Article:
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As the World Bureau of Metal Statistics (WBMS) will tell you, the global aluminum market reached a surplus of 1,603 kt in the January to September 2020 period.

That tripled the surplus of 480 kt recorded for the whole of 2019.

Do you know the five best practices of sourcing metals, including aluminum?

Global aluminum market sees rising production

Production continued to rise in China. In addition, production made a strong comeback in North America, where it rose 4.3% year over year, according to Capital Economics, largely due to the recovery of Alcoa’s Becancour smelter in Canada.

Chinese output grew 3.8% to nearly 31 million tons in the January to October period. Even so, demand still outstripped supply. The country imported some 766 kt of primary metal, according to Reuters.

Despite Chinese demand — or maybe because of it — an estimated 3.2-million-ton global surplus will build this year, according to CRU estimates. Some 2.9 million tons of that tonnage will occur outside of China.

Aluminum stocks and demand

Yet if ever there was an example of how exchange stocks are no indication of demand, LME inventory levels actually fell this year (down by 53 kt so far).

Surplus production has a way of disappearing off the radar in the aluminum market. The stock and finance trade soaks up excess production and profitably stores it away on the back of a strong LME forward price curve.

The portion that is visible via the LME’s off-warrant reporting structure doubled from 730 kt in February to 1.56 million tons by September. That figured has continued to climb since.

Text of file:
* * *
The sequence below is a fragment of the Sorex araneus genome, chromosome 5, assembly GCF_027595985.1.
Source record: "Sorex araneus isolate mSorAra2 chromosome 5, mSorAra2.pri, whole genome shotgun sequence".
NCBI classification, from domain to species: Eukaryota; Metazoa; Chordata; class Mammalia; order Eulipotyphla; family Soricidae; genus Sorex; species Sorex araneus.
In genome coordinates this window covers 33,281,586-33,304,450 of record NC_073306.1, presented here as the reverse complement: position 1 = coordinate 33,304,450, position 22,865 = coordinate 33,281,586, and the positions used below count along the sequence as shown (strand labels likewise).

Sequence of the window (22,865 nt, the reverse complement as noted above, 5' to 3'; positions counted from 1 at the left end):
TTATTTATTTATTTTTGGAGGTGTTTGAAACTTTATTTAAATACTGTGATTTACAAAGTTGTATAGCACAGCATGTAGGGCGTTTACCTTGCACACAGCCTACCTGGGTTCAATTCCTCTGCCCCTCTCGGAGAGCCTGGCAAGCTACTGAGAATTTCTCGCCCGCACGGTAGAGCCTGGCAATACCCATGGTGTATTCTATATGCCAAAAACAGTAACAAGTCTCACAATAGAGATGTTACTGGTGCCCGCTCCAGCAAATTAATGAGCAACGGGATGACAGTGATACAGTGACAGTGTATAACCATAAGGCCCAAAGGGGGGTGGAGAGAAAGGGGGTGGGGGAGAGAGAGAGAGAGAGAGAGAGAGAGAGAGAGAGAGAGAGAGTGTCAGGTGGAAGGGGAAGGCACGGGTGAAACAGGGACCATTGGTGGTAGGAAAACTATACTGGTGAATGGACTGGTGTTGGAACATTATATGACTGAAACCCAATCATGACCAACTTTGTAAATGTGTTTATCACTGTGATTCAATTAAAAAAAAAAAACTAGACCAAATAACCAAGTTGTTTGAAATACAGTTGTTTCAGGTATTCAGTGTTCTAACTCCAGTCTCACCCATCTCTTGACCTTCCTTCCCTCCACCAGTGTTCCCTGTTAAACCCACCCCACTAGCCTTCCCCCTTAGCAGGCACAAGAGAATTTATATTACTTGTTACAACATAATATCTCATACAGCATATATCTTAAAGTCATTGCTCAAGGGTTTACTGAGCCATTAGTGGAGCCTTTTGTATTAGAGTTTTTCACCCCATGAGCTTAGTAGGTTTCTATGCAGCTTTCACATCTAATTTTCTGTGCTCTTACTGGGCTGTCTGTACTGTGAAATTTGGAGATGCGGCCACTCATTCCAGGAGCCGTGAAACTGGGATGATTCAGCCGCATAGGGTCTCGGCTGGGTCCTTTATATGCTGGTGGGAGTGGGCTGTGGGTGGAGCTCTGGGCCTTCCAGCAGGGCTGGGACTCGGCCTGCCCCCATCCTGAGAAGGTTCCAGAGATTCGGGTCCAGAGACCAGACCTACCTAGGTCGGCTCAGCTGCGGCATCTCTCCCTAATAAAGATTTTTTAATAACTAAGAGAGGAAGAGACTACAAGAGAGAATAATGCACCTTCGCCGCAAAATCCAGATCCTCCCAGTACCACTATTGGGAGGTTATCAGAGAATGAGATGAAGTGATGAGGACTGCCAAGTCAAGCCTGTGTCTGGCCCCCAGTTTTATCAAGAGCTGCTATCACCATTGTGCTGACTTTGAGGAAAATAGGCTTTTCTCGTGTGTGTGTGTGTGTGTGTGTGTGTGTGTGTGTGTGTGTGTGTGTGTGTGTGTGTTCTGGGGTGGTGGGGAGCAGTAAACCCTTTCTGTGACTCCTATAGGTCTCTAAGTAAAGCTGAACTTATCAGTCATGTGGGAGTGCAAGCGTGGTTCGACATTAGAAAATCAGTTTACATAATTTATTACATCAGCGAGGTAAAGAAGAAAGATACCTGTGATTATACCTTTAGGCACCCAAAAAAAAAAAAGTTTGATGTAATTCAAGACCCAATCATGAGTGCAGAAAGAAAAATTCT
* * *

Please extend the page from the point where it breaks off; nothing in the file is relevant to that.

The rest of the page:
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copper smelter

Bombardho/Adobe Stock

Earlier today we touched on aluminum prices — well, the copper price is similarly ascendant.

The copper price has, as we’ve mentioned on multiple occasions, been supported by a recovering Chinese economy.

Furthermore, according to data released Monday by the International Copper Study Group (ICSG), global copper production declined over the first eight months of the year.

Stop obsessing about the actual forecasted copper price. It’s more important to spot the trend. See why.

Copper price rises to 2020 high

The LME three-month copper price closed last week at $7,195 per metric ton, its high for 2020.

In addition, the price point in fact marked its highest since early 2014.

How much further can it go? Certainly, markets at large and metals in particular — including copper — showed upward momentum after recent announcements of potentially effective COVID-19 vaccines from Pfizer and Moderna.

As Maria Rosa Gobitz explained in this month’s Copper Monthly Metals Index (MMI) report, copper prices could continue to go up. In fact, according to investment bank Goldman Sachs, copper could rise to $7,500 per metric ton by this time next year.

While it’s still early to say, with the copper price already approaching the $7,200 mark, $7,500 next year is not out of the question. The LME three-month copper last reached the $7,500 per metric ton mark in spring 2013.